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Pray, plan, prepare, preach – establishing and maintaining priorities in the preaching ministry

By Iain D. Campbell
October 2012 | Review by Peter Rowell


The New Testament places a great emphasis on preaching – that is, the public heralding of the message of God’s Word. In many churches, preaching has been sidelined by activities, or else has become squeezed out by other pressures. This book not only is a call to faithful, expository ministry that will elevate Christ, feed minds and move hearts; it also contains important principles to help Christians understand what authentic preaching is, and to assist those who are preachers to preach better. By giving attention to preachers of the past, this book will guide the heralds of God’s truth towards faithful and relevant preaching for our day.

  • Publisher: Day One
  • ISBN: 978-1-84625-149-8
  • Pages: 128
  • Price: 6.00
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Book Review

This is a truly excellent book for preachers and hearers, though its main emphasis is a deep concern for preachers. The Introduction sets the basis of what follows, ‘Every time the gospel is preached, God’s mind and will are being revealed’. It lays down relevant positive and negative Biblical requirements for God-commissioned preachers, that they be male, moral, and that they do not ‘joke their way through sermons’. We are told that ‘preaching that is most biblical, Christ exalting and other-worldly will also be most contemporaneous and relevant’.

      The first chapter gives a series of extracts from the excellent book, ‘The Days of the Fathers in Ross-shire’ showing the eminent spirituality of those men of the 19th Century, the power of their ministries, and the use that the Holy Spirit made of ‘words in season’ to the hearers.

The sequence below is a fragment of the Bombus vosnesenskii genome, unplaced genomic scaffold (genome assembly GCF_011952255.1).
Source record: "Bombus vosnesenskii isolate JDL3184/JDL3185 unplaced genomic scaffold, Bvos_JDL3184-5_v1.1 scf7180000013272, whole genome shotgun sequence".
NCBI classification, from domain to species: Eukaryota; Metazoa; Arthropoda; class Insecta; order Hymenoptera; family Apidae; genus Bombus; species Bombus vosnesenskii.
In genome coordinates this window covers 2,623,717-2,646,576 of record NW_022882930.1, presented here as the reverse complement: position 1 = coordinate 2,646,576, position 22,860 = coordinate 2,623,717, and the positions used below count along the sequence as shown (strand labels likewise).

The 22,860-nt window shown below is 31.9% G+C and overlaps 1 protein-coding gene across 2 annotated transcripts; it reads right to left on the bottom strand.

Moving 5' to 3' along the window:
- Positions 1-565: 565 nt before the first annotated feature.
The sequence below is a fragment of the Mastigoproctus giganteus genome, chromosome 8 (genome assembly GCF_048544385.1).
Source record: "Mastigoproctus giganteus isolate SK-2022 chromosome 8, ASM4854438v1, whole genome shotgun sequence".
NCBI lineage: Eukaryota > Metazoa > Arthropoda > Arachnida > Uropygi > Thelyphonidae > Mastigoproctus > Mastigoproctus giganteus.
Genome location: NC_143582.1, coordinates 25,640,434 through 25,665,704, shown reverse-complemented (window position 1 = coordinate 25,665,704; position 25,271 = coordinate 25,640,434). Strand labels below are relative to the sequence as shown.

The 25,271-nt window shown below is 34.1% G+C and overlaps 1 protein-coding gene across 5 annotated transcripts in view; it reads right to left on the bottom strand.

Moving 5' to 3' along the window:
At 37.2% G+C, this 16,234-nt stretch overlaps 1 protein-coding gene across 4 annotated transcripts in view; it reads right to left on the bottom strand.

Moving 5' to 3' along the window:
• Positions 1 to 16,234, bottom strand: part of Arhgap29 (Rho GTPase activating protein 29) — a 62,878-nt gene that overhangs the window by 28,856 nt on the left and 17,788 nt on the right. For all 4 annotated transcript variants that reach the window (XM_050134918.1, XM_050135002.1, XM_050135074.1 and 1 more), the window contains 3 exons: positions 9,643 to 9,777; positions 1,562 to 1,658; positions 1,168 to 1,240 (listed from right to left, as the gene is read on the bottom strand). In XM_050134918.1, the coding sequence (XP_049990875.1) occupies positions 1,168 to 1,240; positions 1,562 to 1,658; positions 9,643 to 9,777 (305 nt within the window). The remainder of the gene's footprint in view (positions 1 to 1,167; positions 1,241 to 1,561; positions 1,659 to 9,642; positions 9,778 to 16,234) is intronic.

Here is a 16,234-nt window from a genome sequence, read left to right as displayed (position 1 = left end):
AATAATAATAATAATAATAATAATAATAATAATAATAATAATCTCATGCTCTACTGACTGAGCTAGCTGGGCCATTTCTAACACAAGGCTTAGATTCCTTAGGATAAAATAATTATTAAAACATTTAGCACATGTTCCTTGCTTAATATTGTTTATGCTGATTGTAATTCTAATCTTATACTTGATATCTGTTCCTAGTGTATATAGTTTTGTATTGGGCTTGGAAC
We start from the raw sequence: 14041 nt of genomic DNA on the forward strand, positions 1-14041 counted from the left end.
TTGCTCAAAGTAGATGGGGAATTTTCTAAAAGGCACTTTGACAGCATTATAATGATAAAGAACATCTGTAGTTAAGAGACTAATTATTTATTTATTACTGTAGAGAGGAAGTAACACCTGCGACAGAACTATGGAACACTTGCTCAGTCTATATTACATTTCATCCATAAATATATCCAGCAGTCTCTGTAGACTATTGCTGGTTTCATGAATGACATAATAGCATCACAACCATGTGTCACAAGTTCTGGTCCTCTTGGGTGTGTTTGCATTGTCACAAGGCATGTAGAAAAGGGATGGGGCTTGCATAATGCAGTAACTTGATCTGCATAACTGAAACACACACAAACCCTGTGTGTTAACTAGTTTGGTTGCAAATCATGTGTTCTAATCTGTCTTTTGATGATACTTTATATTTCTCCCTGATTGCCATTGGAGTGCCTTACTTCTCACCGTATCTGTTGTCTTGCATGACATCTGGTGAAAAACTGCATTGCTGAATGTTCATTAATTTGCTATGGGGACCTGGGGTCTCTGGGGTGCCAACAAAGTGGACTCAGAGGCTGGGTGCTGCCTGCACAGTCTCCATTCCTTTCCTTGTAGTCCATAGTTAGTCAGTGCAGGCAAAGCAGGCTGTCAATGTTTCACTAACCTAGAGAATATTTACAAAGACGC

The second chapter on the preacher’s prayers, quotes from Thomas Boston’s book, ‘The Art of Man-Fishing’ to stress what all real preachers surely must know, ‘Christ was much in prayer, and that before he preached (Luke 9.18), follow him in this, O my soul. Thou hast much need to pray before thou preachest’.

      The third chapter is on planning a sermon and one of many forceful comments is this, ‘To preach Christ from all the Scriptures is no easy task, but it is our calling, and it is what will bring our people back to church again and again’. There are interesting comments on expository and textual preaching with encouragement for textual preaching that is expository from the pattern of C.H.Spurgeon and Kenneth Macrae.

      Chapter four on preparation, stresses that preaching must be expository, theological, logical, practical, solemn, and powerful. A few useful hints are given as to the preacher’s lifestyle.

      The last chapter concentrates on the practice and experience of preaching as an ambassador, a herald, and a witness. In these days when ‘dressing down’ seems to be being made essential for a preacher’s relevance it is good to have a warning lest our appearance gives the impression ‘that our business is slight, shallow, and of little consequence’. There is a relevant warning on the use of humour in the pulpit.

      This is a short book but it is full of relevant comment, forceful and helpful instruction, encouragement and godly application. It is most warmly recommended.


Dr. P. M. Rowell.



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